Haydn Radford -A freelance writer born in Adelaide, who loves living here. I write about movies, theatre, entertainment, literary and art events. I am happy to promote & review your events. www.weekendnotes.com/profile/121822
Even though Edward Albee is possibly better known for his lively black comedy Who's Afraid of Virginia Woolf, it is easy to appreciate why his amazing good play of modern theatre, Three Tall Women earned a Pulitzer and three Best Play awards.
The first act explores the life of a wealthy, elderly widow (Jean Walker) who is dying and is tended by two other women, her carer (Rachel Burfield) and her young lawyer (Jessica Carroll. The frank dialogue without any sentimentality, but with sharp black humour, covers everything from incontinence to infidelity. This play is remarkable as scenes provide humour, pain, bitterness, suffering, signs of helplessness, dependence on others, dementia and the need for reconciliation and forgiveness as she recalls various events in her life and tries to solve its riddles.
Albee's genius is clearly shown as the same three actors in the first act portray in the second act, the same woman at different stages of her life, from mid-twenties to old age. The other carefully executed layer giving more depth to the production is the silent presence of the male visitor, the dying woman's homosexual son (Amin Zargarian), who kneels at her bedside.
Rachel Burfield, Jean Walker & Jessica Carroll in Three Tall Women. Photo courtesy of UATG.
The play is impressive while Jean Walker, Rachel Burfield and Jessica Carroll are superb in their roles as the Three Tall Women. Amin Zargarian, as the silent son, effectively draws reactions from the women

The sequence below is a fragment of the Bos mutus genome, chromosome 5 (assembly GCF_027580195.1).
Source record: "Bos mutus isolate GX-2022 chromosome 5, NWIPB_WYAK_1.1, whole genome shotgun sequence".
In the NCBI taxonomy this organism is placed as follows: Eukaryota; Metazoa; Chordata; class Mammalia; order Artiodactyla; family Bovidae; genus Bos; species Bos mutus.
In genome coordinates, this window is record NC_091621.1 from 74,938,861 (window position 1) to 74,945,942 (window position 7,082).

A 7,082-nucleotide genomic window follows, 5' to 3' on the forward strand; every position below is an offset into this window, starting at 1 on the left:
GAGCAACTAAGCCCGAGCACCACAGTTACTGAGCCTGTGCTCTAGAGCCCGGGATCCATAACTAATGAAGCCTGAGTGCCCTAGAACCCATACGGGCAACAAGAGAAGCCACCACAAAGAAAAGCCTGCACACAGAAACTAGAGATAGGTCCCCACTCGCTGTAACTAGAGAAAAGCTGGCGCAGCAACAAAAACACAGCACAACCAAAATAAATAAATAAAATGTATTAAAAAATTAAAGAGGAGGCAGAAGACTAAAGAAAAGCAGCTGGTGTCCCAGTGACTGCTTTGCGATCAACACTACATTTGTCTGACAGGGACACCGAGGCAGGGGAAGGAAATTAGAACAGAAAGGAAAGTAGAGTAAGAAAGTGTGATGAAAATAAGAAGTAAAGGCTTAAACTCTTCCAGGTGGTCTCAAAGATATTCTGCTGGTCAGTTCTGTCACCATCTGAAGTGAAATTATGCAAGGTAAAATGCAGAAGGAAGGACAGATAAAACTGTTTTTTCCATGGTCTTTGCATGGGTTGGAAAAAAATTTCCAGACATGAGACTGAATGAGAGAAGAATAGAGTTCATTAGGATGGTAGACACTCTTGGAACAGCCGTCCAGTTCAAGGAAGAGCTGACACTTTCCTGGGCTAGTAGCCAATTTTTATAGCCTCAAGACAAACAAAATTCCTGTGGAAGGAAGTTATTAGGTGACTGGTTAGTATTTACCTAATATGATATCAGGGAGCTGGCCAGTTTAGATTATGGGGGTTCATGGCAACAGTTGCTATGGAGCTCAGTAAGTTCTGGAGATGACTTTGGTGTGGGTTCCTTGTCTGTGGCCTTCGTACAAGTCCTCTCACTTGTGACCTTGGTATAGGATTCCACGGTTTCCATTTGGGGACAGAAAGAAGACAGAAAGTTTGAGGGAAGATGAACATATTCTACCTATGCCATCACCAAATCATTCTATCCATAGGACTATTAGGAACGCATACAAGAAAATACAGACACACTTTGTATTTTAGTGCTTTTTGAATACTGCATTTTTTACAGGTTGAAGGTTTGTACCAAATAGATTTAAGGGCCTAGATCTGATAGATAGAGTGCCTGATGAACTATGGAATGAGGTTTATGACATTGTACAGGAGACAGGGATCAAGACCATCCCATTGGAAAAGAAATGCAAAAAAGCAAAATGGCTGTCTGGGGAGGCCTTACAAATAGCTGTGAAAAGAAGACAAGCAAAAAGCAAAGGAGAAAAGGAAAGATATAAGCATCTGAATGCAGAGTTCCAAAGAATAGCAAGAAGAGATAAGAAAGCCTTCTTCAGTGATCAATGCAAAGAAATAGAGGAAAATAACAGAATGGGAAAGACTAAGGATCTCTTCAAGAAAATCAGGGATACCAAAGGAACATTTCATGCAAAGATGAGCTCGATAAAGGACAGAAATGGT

Once again the Little Theatre offers the perfect setting symbolising the bedroom of an ageing wealthy woman. The bed in its prominent position was well designed to suggest the old lady's affluence and with lighting provides an intimate setting.
This is a gripping production which offers the ideal opportunity to see an excellent presentation of one of the best contemporary plays performed by a superb cast.
Why? Opportunity to see one of the greatest dramas of American theatre performed by The Adelaide Theatre Guild under the direction of Geoff Brittain, Winner of Best Show Drama for Who's Afraid of Virginia Woolf? (presented in August 2015.)
Where:Little Theatre, The Cloisters (off Victoria Drive, gate 10), University of Adelaide. Ticket machine in Cloisters parking area. WE RECOMMEND YOU ALLOW EXTRA TIME FOR PARKING WHEN THERE IS AN EVENT ON AT ADELAIDE OVAL.
Cost:Tickets $28 Full / $23 Concession Group Bookings: 10 at Concession rate NO REFUNDS OR EXCHANGES AVAILABLE. PLEASE NOTE TICKETS ARE AVAILABLE FOR PURCHASE ON THE DOOR WITH CASH FOR ALL PERFORMANCES ONCE TRYBOOKING CLOSES (4pm weekday performance)